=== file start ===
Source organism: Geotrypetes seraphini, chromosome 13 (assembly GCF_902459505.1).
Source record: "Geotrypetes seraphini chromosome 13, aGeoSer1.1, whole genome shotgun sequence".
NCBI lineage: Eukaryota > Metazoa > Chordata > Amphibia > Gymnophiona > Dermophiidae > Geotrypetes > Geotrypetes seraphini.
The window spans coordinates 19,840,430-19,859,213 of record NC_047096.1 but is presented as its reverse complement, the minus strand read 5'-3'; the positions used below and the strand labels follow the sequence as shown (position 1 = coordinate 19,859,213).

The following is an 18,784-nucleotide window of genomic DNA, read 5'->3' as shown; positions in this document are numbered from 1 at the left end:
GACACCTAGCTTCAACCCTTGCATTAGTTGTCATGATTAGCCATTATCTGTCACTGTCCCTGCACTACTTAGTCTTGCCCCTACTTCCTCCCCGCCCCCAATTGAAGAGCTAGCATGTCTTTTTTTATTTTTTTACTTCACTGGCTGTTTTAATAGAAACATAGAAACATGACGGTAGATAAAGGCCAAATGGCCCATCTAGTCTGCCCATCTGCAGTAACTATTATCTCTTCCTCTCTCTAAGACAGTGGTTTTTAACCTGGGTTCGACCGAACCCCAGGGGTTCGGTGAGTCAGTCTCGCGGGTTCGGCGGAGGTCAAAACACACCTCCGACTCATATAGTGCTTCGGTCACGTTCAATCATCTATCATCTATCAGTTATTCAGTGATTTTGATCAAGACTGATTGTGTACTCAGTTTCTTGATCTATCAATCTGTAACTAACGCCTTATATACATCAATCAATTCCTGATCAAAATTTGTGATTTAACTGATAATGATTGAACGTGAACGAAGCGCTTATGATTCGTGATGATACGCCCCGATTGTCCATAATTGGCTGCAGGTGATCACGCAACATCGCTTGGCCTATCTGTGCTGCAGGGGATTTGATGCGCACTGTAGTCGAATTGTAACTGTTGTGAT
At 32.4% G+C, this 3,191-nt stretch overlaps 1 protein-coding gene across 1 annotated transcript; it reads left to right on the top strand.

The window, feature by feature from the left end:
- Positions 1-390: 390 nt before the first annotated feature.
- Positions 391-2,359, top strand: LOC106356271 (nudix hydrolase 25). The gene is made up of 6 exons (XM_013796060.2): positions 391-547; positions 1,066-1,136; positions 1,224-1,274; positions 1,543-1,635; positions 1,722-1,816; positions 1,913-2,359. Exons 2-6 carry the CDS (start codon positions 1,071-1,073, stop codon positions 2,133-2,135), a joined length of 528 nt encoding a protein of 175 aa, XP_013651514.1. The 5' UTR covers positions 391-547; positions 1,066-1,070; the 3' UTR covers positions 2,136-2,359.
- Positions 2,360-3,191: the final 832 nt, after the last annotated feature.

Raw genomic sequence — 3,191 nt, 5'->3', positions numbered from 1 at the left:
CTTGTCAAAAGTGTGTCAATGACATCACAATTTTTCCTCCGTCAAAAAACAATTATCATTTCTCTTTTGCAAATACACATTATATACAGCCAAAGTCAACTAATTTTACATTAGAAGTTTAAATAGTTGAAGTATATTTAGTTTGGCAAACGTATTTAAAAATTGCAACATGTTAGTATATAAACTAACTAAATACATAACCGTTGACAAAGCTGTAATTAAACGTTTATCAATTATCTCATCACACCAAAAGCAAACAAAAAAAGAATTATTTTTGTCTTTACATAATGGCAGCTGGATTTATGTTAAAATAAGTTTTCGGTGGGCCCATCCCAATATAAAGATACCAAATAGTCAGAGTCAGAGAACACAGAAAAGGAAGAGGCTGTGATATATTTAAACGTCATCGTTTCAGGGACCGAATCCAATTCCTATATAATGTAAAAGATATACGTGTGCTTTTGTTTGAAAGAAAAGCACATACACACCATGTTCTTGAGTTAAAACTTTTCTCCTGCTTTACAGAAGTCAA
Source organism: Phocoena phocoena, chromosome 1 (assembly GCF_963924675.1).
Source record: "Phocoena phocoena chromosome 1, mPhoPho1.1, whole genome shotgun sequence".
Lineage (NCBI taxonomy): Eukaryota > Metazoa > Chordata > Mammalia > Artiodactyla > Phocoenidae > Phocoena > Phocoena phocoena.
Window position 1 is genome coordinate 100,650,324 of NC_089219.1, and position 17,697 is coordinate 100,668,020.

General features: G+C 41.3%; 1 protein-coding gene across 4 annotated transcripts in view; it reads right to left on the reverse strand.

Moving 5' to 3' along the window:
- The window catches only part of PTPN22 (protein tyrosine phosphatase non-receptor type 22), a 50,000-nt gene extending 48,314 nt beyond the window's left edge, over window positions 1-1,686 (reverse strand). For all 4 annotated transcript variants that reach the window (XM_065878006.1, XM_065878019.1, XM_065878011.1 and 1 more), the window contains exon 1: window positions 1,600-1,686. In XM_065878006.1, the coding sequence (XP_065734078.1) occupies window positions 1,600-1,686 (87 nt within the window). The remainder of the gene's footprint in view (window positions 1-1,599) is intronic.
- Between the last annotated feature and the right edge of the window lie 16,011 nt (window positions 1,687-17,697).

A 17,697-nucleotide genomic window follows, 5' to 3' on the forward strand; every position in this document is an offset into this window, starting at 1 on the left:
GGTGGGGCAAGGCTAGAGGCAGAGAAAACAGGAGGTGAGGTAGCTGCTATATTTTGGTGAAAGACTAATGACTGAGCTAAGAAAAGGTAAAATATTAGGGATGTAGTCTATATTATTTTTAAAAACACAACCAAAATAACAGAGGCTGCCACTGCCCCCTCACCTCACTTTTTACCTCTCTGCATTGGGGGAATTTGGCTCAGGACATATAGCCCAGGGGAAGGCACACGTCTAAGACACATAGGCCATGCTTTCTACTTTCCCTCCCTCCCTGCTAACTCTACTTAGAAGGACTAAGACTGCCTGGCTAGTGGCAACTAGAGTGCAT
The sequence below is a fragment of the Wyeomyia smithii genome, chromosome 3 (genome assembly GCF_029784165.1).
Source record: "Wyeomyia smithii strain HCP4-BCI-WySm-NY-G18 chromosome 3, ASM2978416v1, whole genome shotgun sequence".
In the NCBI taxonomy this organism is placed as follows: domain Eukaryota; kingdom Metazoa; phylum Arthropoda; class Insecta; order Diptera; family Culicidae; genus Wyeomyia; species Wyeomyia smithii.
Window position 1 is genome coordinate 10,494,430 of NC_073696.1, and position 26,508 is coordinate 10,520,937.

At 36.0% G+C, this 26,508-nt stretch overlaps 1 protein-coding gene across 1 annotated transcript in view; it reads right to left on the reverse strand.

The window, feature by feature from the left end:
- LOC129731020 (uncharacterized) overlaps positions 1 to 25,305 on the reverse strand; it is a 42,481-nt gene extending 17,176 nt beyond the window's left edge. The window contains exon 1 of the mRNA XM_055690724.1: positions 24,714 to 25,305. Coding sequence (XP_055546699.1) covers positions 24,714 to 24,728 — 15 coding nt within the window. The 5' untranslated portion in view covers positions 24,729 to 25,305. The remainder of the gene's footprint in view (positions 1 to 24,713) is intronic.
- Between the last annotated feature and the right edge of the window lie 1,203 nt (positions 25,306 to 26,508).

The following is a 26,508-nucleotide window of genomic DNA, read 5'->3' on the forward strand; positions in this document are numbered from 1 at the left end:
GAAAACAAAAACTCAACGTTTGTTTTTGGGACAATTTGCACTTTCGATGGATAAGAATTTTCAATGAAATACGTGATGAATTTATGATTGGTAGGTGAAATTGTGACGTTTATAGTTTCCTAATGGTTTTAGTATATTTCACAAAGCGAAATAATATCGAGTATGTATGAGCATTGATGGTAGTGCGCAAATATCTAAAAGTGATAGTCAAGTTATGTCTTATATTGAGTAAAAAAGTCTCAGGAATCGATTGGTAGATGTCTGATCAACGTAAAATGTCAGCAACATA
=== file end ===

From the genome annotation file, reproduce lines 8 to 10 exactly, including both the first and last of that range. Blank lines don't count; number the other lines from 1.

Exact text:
The window, feature by feature from the left end:
- Positions 1-390: 390 nt before the first annotated feature.
- Positions 391-2,359, top strand: LOC106356271 (nudix hydrolase 25). The gene is made up of 6 exons (XM_013796060.2): positions 391-547; positions 1,066-1,136; positions 1,224-1,274; positions 1,543-1,635; positions 1,722-1,816; positions 1,913-2,359. Exons 2-6 carry the CDS (start codon positions 1,071-1,073, stop codon positions 2,133-2,135), a joined length of 528 nt encoding a protein of 175 aa, XP_013651514.1. The 5' UTR covers positions 391-547; positions 1,066-1,070; the 3' UTR covers positions 2,136-2,359.